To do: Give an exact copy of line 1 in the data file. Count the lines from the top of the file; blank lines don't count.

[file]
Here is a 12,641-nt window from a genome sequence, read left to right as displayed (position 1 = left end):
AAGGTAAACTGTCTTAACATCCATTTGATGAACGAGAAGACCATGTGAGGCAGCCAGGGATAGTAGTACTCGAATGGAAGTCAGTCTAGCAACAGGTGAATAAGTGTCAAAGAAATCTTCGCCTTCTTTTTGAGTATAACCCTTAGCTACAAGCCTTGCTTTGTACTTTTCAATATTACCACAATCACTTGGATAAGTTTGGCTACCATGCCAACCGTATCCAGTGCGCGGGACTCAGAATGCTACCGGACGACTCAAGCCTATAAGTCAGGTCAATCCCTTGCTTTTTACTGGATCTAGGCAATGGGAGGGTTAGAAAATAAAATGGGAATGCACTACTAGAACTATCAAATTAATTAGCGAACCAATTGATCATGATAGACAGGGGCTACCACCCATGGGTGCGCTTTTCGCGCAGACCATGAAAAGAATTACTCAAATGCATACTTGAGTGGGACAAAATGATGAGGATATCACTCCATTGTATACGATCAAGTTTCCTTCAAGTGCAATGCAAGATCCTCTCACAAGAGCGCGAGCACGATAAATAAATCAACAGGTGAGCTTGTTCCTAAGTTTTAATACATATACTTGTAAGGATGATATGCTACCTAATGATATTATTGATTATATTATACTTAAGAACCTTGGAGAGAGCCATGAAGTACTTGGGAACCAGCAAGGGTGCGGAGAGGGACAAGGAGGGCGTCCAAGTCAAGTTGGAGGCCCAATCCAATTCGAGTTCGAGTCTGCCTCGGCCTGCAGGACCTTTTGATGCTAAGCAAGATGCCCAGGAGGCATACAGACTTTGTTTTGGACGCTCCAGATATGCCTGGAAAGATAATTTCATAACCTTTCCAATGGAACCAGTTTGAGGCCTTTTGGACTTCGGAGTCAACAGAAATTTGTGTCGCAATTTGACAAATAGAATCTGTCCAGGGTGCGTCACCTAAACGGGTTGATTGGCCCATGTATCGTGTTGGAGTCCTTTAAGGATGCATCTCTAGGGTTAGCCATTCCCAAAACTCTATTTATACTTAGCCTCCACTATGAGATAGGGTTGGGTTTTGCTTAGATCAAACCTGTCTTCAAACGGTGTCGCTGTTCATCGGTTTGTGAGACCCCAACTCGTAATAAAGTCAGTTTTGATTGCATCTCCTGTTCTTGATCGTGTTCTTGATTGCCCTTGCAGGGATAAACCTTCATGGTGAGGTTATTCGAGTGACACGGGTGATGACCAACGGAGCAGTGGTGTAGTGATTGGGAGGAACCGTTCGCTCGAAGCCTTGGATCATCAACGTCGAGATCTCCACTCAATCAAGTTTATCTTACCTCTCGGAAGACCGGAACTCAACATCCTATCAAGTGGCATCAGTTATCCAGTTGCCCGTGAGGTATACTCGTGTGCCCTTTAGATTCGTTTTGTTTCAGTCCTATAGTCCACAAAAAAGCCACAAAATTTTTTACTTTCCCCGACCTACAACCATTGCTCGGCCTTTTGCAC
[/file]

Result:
Here is a 12,641-nt window from a genome sequence, read left to right as displayed (position 1 = left end):